Dice Problem, Part 1

I came across an interesting question on the “/r/learnmath” subreddit.  The poster describes two players, A and B, playing a game of dice. Each one has a die that has a specific side weighted. Each player rolls his die. If it lands on the weighted side, he gets the value of the side added to his score and rolls again. If it lands on any of the nonweighted sides, his turn is over. Whoever has the highest score wins. I found this question intriguing, and thought it would be a good opportunity for me to work on understanding infinite series, a weak area for me. Note that the original question states that if the first roll is a nonweighted side, the player gets that many points (instead of zero like on subsequent rolls). I’m going to ignore that rule and focus on the general pattern.

Problem: Each player has a die that is weighted on one side. He gets that many points and gets to roll again if it lands on the weighted side; if it lands on the unweighted side, his turn is over. More specifically, A’s weighted side is 3 and he has a 20% chance of rolling it; B’s weighted side is 2 and she has a 30% chance of rolling it. What is the chance that A will win (not tie)?

Let’s define some variables to make the solution as general as possible: a = 3 (A’s weighted side), b = 2 (B’s weighted side), p = 0.2 (A’s weighted probability), and q = 0.3 (B’s weighted probability). And let’s say P(A=x) is the probability that A has x successful rolls.

I’m hoping this can be solved with infinite series, but I’m not sure how it will handle the infinite number of cases within each sum.

The probability that A has 0 successful rolls, P(A=0), is simply 1 – p (an unsuccessful roll). The score would be 0×3=0 of course. P(A=1), with a score of 1×3 requires the first roll to be successful (p), and the next roll to be unsuccessful (1–p). The general pattern will be for having n successful rolls is P(A=n) = pn(1–p), with a score of na.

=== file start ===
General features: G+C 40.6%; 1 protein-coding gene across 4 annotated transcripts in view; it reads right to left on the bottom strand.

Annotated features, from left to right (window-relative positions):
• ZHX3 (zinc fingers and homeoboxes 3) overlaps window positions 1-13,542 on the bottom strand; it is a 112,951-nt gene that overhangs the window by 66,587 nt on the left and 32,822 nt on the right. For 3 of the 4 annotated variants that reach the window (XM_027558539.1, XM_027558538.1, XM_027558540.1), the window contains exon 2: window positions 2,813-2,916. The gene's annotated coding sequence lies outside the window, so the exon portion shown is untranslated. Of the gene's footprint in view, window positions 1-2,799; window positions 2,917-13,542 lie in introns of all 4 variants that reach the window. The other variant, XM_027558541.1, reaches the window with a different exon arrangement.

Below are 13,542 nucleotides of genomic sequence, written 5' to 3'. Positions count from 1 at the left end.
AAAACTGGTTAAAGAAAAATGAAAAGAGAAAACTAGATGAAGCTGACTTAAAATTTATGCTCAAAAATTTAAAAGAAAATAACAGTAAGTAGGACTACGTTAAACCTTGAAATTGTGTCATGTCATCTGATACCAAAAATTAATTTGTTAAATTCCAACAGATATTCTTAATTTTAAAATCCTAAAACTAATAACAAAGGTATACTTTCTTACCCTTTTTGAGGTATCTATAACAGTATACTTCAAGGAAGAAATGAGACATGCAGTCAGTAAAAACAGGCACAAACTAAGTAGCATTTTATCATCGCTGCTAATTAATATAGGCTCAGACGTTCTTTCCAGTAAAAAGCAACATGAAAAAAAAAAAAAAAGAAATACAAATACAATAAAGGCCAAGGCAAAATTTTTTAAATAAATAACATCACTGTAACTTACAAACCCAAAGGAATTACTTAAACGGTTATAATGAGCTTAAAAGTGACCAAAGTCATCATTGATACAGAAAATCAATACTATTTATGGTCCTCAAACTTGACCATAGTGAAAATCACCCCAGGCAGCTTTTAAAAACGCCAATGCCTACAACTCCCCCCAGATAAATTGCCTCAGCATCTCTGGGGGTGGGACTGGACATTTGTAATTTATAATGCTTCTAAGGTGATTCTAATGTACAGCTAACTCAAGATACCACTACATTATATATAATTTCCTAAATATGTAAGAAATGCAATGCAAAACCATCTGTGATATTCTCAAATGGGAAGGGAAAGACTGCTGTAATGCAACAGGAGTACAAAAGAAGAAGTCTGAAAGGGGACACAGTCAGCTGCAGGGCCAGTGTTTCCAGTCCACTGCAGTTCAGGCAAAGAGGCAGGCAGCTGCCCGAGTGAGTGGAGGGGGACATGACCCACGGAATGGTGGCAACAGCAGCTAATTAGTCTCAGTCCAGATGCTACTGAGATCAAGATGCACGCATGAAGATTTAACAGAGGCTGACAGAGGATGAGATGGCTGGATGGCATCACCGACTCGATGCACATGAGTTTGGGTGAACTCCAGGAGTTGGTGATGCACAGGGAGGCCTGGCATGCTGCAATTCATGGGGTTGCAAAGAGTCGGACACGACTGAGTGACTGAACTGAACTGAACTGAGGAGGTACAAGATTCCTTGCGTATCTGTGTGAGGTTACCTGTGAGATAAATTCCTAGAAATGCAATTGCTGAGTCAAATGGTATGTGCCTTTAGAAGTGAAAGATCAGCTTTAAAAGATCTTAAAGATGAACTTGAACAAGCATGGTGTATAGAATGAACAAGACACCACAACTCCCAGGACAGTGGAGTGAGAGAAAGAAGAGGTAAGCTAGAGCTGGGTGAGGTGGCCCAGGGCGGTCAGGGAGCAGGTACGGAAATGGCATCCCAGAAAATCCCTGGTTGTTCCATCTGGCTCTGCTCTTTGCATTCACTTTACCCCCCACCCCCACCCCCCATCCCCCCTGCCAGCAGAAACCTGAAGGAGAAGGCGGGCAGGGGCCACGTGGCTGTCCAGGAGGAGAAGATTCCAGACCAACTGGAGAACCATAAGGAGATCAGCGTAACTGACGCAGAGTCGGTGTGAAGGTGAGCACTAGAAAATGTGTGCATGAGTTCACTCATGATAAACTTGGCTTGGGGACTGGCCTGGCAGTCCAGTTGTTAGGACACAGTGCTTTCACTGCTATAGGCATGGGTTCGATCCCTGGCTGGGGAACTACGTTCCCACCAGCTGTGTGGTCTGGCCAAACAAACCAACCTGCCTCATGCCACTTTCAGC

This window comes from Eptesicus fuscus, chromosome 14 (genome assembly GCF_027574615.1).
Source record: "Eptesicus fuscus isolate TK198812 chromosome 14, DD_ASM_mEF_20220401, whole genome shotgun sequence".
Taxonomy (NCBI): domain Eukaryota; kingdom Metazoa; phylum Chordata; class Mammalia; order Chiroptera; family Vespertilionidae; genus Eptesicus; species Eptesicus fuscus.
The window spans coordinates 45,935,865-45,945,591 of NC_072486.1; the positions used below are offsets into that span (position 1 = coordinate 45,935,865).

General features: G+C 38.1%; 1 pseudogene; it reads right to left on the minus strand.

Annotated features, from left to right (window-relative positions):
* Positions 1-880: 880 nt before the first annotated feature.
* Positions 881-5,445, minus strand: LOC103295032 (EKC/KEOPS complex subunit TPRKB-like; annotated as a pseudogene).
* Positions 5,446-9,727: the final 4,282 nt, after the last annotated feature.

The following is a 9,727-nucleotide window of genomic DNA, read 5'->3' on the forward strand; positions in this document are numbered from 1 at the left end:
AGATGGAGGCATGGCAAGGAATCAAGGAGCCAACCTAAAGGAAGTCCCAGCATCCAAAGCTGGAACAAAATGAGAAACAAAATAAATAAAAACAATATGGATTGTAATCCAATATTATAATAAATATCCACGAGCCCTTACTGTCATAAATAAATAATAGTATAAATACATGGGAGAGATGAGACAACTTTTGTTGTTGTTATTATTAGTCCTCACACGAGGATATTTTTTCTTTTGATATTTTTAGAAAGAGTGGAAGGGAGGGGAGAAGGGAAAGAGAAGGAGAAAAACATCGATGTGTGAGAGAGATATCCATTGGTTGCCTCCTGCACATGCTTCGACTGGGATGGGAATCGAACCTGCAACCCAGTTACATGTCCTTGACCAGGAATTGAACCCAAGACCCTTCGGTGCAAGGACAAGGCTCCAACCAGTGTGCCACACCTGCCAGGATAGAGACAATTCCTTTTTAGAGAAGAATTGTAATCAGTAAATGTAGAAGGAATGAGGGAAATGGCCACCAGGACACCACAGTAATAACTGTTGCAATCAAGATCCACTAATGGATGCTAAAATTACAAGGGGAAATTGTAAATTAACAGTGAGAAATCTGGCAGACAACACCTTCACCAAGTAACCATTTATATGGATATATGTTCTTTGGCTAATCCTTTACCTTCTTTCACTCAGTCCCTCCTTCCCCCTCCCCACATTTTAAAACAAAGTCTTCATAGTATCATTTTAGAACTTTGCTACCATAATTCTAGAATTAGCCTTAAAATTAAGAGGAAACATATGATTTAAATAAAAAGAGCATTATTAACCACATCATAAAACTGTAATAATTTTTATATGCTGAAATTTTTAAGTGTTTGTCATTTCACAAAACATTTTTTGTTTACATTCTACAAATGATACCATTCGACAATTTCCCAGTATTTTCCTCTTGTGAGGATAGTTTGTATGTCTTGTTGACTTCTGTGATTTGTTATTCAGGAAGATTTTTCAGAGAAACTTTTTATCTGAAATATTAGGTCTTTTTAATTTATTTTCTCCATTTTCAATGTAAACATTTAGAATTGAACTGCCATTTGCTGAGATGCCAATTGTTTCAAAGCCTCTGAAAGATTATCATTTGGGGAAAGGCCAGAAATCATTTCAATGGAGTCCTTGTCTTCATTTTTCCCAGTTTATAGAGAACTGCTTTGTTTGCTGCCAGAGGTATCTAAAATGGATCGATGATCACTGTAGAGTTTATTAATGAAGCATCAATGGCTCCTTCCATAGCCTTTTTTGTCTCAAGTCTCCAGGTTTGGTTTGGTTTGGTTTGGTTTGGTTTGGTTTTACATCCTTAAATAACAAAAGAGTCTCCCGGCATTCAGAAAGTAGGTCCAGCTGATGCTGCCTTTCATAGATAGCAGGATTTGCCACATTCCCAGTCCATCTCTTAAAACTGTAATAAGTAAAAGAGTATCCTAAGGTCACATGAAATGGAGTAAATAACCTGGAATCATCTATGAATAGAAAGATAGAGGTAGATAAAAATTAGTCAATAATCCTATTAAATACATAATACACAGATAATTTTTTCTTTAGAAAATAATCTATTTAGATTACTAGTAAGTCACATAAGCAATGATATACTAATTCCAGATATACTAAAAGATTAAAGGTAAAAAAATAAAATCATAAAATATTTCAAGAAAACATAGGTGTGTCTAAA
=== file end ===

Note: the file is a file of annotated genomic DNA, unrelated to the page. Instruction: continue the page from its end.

So we can sum for all values of n to get the probability A will win, by multiplying for each n the probability of A getting n rolls by the probability of B getting fewer than k rolls (where k is the yet-to-be-determined number that B needs to tie or beat A).

\displaystyle W = \sum_{n=0}^{\infty} [p^n(1-p)\cdot P(\textrm{A beats B})]

The probability that A beats B will be the sum of all cases where B didn’t get a high enough score to tie or beat A.

\displaystyle W = \sum_{n=0}^{\infty} \left[p^n(1-p)\cdot \sum_{m=0}^{k-1} q^m(1-q)\right]

I have no idea how to evaluate that second (finite) series. It occurs to me that it might be easier to consider the complementary case, where B wins or ties (that is, A does not win). That will switch the series to the remainder infinite series, which maybe will be easier to solve. We will have to remember that we are now solving for A losing or tying, not A winning.

\displaystyle 1 - W = \sum_{n=0}^{\infty} \left[p^n(1-p)\cdot \sum_{m=k}^{\infty} q^m(1-q)\right]

This is an infinite sum, where each term in the sum itself contains an infinite series. I will have to evaluate that series if I am to have any hope of evaluating the primary series. I don’t know how to evaluate that.

But, as I think about it, there’s another way. The chance that B gets at least k rolls will be qk (times 1, rather than times 1–q, since it doesn’t matter what the rest of the rolls are.

\displaystyle 1 - W = \sum_{n=0}^{\infty} p^n(1-p)q^k

Now we’re getting somewhere! I almost feel like I could tackle this series, except for the tiny problem that I have no idea what k is, or how it depends on n. Well, I take that back. I can describe it, but the problem is that this isn’t a smooth, continuous relationship. If A gets 0 successful rolls, he has a score of 0×3 = 0, and so B needs at least 0/2 = 0 rolls. If A gets 1 successful roll, he has a score of 1×3 = 3, and so B needs at least 3/2 = 1.5 → 2 successful rolls. This rounding is where the problem is. I could write this as